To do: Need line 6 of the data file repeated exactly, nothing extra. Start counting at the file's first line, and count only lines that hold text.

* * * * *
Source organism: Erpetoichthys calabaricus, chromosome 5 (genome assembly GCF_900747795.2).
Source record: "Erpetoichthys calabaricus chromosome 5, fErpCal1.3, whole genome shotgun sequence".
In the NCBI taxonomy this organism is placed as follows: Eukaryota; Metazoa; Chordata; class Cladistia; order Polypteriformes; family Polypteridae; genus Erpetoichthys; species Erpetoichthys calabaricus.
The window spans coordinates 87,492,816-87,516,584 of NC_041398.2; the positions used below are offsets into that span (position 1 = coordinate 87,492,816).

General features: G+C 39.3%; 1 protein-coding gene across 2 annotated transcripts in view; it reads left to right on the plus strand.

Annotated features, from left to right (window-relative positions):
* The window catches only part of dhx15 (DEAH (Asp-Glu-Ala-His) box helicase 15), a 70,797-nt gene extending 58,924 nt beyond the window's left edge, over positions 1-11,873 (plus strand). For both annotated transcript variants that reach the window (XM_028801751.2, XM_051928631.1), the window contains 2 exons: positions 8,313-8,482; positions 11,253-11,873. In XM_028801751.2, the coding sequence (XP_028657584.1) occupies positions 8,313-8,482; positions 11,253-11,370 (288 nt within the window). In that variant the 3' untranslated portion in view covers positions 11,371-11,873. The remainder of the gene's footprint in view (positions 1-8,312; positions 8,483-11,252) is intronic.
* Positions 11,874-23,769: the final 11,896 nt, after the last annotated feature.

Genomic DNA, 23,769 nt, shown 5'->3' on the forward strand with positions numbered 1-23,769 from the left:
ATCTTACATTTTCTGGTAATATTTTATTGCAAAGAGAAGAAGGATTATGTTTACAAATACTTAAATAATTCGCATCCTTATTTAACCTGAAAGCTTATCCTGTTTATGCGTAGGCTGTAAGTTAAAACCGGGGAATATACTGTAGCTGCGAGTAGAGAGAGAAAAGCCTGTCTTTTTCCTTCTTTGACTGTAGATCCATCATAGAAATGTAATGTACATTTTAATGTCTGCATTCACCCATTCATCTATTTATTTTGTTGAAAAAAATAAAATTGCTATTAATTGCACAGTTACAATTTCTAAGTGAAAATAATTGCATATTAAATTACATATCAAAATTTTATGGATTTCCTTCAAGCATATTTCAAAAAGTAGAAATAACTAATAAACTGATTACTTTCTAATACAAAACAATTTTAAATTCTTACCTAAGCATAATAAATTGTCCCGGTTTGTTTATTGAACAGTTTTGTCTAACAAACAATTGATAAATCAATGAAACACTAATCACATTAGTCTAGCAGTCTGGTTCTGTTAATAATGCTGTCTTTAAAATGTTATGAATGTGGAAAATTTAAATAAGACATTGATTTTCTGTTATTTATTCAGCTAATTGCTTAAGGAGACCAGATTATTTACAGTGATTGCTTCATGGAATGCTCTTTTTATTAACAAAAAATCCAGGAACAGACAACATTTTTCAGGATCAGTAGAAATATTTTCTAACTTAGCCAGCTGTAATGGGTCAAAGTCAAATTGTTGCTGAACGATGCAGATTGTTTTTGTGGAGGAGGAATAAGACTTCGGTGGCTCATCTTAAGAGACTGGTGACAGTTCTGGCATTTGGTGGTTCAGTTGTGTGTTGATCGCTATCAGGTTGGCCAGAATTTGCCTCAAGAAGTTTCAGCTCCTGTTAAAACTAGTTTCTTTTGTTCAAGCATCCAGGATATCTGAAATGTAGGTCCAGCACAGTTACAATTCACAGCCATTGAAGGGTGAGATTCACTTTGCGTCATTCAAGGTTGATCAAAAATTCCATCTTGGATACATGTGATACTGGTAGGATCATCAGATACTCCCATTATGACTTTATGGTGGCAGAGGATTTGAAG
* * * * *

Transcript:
Annotated features, from left to right (window-relative positions):